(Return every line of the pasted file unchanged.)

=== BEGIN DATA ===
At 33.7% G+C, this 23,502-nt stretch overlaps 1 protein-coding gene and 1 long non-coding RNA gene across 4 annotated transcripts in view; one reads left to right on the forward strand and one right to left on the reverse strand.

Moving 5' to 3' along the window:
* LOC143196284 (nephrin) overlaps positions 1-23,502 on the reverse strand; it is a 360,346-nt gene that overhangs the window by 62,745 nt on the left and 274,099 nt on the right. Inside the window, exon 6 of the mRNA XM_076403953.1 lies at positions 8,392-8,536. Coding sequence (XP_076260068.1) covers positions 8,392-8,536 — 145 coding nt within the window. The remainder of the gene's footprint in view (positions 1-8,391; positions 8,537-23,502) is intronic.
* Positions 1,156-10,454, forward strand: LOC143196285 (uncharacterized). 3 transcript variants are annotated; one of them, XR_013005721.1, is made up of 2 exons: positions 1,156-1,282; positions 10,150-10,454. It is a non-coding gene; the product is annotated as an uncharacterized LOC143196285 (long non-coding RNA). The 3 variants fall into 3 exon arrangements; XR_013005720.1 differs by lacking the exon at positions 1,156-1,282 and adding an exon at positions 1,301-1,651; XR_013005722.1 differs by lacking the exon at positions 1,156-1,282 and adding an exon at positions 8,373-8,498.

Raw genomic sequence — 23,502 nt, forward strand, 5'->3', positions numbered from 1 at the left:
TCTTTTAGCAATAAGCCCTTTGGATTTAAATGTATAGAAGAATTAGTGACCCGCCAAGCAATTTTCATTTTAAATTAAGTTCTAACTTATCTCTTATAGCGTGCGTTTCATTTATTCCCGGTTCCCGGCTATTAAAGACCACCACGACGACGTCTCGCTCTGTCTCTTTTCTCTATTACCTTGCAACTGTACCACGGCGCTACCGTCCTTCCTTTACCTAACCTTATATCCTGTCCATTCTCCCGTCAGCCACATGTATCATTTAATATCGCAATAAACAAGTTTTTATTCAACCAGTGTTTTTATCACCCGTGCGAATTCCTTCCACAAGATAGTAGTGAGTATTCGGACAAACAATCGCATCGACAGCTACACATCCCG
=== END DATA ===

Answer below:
At 33.7% G+C, this 23,502-nt stretch overlaps 1 protein-coding gene and 1 long non-coding RNA gene across 4 annotated transcripts in view; one reads left to right on the forward strand and one right to left on the reverse strand.

Moving 5' to 3' along the window:
* LOC143196284 (nephrin) overlaps positions 1-23,502 on the reverse strand; it is a 360,346-nt gene that overhangs the window by 62,745 nt on the left and 274,099 nt on the right. Inside the window, exon 6 of the mRNA XM_076403953.1 lies at positions 8,392-8,536. Coding sequence (XP_076260068.1) covers positions 8,392-8,536 — 145 coding nt within the window. The remainder of the gene's footprint in view (positions 1-8,391; positions 8,537-23,502) is intronic.
* Positions 1,156-10,454, forward strand: LOC143196285 (uncharacterized). 3 transcript variants are annotated; one of them, XR_013005721.1, is made up of 2 exons: positions 1,156-1,282; positions 10,150-10,454. It is a non-coding gene; the product is annotated as an uncharacterized LOC143196285 (long non-coding RNA). The 3 variants fall into 3 exon arrangements; XR_013005720.1 differs by lacking the exon at positions 1,156-1,282 and adding an exon at positions 1,301-1,651; XR_013005722.1 differs by lacking the exon at positions 1,156-1,282 and adding an exon at positions 8,373-8,498.

Raw genomic sequence — 23,502 nt, forward strand, 5'->3', positions numbered from 1 at the left:
TCTTTTAGCAATAAGCCCTTTGGATTTAAATGTATAGAAGAATTAGTGACCCGCCAAGCAATTTTCATTTTAAATTAAGTTCTAACTTATCTCTTATAGCGTGCGTTTCATTTATTCCCGGTTCCCGGCTATTAAAGACCACCACGACGACGTCTCGCTCTGTCTCTTTTCTCTATTACCTTGCAACTGTACCACGGCGCTACCGTCCTTCCTTTACCTAACCTTATATCCTGTCCATTCTCCCGTCAGCCACATGTATCATTTAATATCGCAATAAACAAGTTTTTATTCAACCAGTGTTTTTATCACCCGTGCGAATTCCTTCCACAAGATAGTAGTGAGTATTCGGACAAACAATCGCATCGACAGCTACACATCCCG